Sayyid Qutb, in the eighth chapter of Milestones, suggests that science can advance absent its theoretical foundations. After dismissing philosophy as being, by definition, un-Islamic (the subject of the next post on chapter eight), Qutb turns to what used to be called natural philosophy, or the hard sciences:
Philosophy, the interpretation of history, psychology (except for those observations and experimental results which are not part of anyone's opinion) ethics, theology and comparative religion, sociology (excluding statistics and observations)-all these sciences have a direction which in the past or the present has been influenced by jahili beliefs and traditions. That is why all these sciences come into conflict, explicitly or implicitly, with the fundamentals of any religion, and especially with Islam.
The situation concerning these areas of human thought and knowledge is not the same as with physics, chemistry, astronomy, biology, medicine, etc. - as long as these last- mentioned sciences limit themselves to practical experiments and their results, and do not go beyond their scope into speculative philosophy. For example, Darwinist biology goes beyond the scope of its observations, without any rhyme or reason and only for the sake of expressing an opinion, in making the assumption that to explain the beginning of life and its evolution there is no need to assume a power outside the physical world.
In other words, Darwinist biology -- evolutionary theory -- asks questions that shouldn't be asked, puts data together that should be kept discreet and separate, and so on. Forget for a moment the question of whether Darwin was right -- just consider the amount of research his ideas spawned. (Though even inaccurate ideas can lead to scientific advances -- Giordano Bruno, a heretic if there ever was one, was one of the important pioneers of modern astronomy. It didn't matter that he was unable to separate his scientific ideas from his mystical, hermetic notions. The wrong theoretical explanatory framework -- Bruno's hermeticism or, if you prefer, Darwin's atheism -- can yield some right answers.) Absent Darwinian theory, would there be as much paleontology, paleozoology, paleobotany? Would genetic research have advanced as far as it has (potentially providing all sorts of life-extending therapies) absent the stimulus of Darwin's theory?
Today I came across an article on IslamOnline about fossils and the Qur'an. The author tells us,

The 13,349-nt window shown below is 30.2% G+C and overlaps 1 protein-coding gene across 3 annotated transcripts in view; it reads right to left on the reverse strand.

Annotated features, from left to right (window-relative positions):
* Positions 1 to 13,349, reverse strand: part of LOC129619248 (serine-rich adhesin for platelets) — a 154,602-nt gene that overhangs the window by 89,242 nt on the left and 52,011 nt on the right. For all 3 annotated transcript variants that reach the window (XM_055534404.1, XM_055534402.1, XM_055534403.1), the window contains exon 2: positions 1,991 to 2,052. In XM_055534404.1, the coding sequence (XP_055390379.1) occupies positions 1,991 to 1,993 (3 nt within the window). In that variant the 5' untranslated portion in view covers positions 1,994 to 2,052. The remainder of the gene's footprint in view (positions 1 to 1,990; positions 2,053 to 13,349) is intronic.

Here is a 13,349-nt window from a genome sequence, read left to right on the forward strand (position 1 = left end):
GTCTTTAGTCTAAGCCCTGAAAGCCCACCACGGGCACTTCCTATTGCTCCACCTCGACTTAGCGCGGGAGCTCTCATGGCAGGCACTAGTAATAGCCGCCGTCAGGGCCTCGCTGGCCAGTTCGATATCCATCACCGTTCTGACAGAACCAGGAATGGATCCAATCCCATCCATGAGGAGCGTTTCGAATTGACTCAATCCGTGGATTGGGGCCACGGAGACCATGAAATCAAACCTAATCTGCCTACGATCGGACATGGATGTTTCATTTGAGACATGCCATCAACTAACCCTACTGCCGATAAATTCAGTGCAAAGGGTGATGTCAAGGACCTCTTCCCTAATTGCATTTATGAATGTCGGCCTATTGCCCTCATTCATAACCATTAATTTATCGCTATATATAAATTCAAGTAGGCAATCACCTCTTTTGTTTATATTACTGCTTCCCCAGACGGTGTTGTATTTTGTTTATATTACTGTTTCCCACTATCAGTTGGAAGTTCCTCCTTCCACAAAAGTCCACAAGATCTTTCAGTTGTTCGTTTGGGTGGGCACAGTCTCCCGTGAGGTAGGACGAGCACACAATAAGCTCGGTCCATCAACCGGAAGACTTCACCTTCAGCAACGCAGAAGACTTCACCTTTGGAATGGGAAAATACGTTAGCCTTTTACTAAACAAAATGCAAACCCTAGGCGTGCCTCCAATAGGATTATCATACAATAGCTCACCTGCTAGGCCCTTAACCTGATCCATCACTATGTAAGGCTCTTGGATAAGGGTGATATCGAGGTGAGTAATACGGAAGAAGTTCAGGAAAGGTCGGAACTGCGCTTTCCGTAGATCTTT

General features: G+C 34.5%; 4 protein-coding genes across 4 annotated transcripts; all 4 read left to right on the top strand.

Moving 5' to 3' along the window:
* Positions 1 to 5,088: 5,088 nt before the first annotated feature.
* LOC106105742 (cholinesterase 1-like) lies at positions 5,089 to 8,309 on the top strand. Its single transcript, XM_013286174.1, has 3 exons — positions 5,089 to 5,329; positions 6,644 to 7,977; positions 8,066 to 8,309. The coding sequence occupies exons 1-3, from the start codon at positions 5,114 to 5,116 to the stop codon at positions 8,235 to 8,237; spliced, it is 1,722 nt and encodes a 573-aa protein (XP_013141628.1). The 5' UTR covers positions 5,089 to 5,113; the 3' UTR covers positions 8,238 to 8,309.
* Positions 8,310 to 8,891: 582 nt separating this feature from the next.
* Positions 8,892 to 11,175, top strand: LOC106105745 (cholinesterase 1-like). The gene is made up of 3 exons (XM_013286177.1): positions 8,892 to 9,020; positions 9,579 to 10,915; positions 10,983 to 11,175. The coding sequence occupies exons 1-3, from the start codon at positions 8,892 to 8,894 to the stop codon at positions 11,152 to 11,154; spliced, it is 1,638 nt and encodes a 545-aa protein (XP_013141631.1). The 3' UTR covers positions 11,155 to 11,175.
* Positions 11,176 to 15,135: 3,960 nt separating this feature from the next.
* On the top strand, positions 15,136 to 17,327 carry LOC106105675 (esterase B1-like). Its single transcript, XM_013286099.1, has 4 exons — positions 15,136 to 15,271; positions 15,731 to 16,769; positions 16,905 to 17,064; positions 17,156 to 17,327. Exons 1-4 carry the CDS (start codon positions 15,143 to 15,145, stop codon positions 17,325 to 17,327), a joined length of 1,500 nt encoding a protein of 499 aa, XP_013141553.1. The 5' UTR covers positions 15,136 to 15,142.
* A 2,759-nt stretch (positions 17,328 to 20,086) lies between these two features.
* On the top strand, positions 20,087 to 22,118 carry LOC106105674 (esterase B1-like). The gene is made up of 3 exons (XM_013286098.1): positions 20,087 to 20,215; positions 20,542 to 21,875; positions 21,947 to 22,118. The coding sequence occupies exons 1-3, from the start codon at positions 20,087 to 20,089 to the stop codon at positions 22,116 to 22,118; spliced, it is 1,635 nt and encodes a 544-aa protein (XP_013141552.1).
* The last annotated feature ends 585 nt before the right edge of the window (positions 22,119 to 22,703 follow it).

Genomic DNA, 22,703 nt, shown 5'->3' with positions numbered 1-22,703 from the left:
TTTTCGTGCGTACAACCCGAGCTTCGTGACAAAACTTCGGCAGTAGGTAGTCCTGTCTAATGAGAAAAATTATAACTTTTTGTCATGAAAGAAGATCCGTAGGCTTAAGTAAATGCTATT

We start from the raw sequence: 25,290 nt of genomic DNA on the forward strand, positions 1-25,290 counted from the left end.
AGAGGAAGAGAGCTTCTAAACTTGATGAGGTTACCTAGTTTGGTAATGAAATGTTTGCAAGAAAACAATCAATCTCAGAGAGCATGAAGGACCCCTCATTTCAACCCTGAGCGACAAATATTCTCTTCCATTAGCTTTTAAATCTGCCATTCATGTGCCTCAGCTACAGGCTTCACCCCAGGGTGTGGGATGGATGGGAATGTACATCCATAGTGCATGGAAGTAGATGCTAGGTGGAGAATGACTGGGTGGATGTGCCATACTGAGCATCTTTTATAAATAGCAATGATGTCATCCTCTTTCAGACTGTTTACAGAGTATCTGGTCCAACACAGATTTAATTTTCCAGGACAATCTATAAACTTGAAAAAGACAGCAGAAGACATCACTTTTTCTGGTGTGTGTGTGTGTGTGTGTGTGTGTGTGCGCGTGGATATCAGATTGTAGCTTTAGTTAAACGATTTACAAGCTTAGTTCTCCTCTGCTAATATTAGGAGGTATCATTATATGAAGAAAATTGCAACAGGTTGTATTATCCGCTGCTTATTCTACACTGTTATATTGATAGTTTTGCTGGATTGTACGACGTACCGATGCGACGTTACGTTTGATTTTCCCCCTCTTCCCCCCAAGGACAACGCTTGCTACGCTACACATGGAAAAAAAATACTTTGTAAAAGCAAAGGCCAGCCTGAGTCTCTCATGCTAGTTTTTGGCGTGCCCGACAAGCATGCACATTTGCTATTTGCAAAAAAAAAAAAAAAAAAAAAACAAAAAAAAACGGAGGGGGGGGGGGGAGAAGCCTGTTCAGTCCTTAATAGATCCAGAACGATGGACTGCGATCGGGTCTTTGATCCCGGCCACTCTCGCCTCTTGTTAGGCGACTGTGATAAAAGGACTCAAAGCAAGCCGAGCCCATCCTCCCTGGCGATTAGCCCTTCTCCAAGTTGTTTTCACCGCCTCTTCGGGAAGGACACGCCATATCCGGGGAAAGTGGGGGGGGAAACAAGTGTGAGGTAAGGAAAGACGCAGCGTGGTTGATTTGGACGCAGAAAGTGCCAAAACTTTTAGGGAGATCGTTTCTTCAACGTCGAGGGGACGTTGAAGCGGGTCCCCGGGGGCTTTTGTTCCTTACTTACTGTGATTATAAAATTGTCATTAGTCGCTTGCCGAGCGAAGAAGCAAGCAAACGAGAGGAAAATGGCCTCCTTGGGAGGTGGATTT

While geologists and fossil records confirm the fact of all life originating from water, and of sea animals outdating land animals, the difference between the two views is that the Holy Qur'an clearly states that all animals were "created" by Allah in a Divine Act, whereas scientists tell us they "evolved" from a single ancestor over the passage of time.
They have yet to prove this theory of evolution. Inconsistencies in fossil records and missing links between their “connecting groups” deny them this opportunity.
And, their inability to prove their theories is confirmation that all creatures have indeed been "created" by an act of Allah as revealed to Prophet Muhammad (SAW), who was both unread and unlettered, fourteen centuries ago.
But why isn't this confirmation of, say, the Mayan myth of the creation of the world? Or, say, the Greek story of Chaos and Gaia?
As for Qutb, he wants all the fruits of Western science without permitting any of the freedoms of inquiry and thought necessary to produce it:
So the practical applications of science are not jahili, but human thought is. Posted by Ideofact at March 25, 2004 11:57 PM
Islam considers that - excepting the abstract sciences and their practical applications-there are two kinds of culture; the Islamic culture, which is based on the Islamic concept, and the jahili culture, which manifests itself in various modes of living which are nevertheless all based on one thing, and that is giving human thought the status of a god so that its truth or falsity is not to be judged according to God's guidance.